Continuing our Blogger Series as a part of our Health Over Stigma campaign women from all around India are sharing their stories/experiences related to the stigma we face in regards to our body, sexual health & desires. It is only through starting an open and safe dialogue can we end the stigma and normalize these conversations. Read more about our Week of Action here.

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So this happened in one of the colleges of Delhi university about a  month ago. What really happened did put a black mark on an all girls institution like this. There was a case of molestation that took place, the victim was a first year student had just entered college. She belonged to a humble background and was having money issues at home. Therefore she used to come to college everyday with this aged man who worked with the college bank. He was in his early fifties, so one fine day, both of them were coming to college and he tried to brush his fingers against her breasts, she ignored it thinking it was a mistake but this man did the same thing, the very next day. She took a stand and the moment she reached college she told her best friend, she in return took her to the principal. The principal there and then called the police and that man was taken to the jail. All this took place and we thought that the case was closed but the bank people gave the guy bail and pressurised her to take back the FIR. What’s worse is that the girl was shamed all across the college, teachers started saying “why did the girl go with that man? what was the need?” Nobody thought of her mental state or her family issues or why she was dependent on that man. Everybody were hell bent on defining her character, slut-shaming her. It’s just sad to see that even in studying in one of the best universities this is still the situation. With the help of haiyya we just hope to cut down on the sexual stigma, slut shaming, body-shaming and all sorts of shaming a woman goes through. Because she is more than this and definitely more than what you think she is.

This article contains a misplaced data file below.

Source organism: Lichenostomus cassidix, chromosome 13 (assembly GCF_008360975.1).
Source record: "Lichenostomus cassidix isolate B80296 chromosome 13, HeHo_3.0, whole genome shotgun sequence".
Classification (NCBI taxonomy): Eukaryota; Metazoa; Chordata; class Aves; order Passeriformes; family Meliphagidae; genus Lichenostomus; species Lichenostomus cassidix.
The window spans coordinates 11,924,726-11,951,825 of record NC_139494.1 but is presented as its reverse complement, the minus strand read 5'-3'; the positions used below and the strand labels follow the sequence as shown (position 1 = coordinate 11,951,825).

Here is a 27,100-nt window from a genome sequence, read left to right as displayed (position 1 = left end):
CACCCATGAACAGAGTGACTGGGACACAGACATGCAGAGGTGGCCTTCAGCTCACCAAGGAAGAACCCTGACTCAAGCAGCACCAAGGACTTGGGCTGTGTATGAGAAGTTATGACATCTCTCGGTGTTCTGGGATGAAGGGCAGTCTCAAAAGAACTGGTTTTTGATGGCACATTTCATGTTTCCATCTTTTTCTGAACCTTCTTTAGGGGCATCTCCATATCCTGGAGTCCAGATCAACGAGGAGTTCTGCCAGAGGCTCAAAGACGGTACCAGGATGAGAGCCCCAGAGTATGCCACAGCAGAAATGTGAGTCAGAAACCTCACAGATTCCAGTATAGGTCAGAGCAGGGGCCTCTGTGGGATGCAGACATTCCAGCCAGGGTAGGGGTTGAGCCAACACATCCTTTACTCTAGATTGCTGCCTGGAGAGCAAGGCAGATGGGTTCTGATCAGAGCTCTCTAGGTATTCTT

Blogger Series #3: Health Over Stigma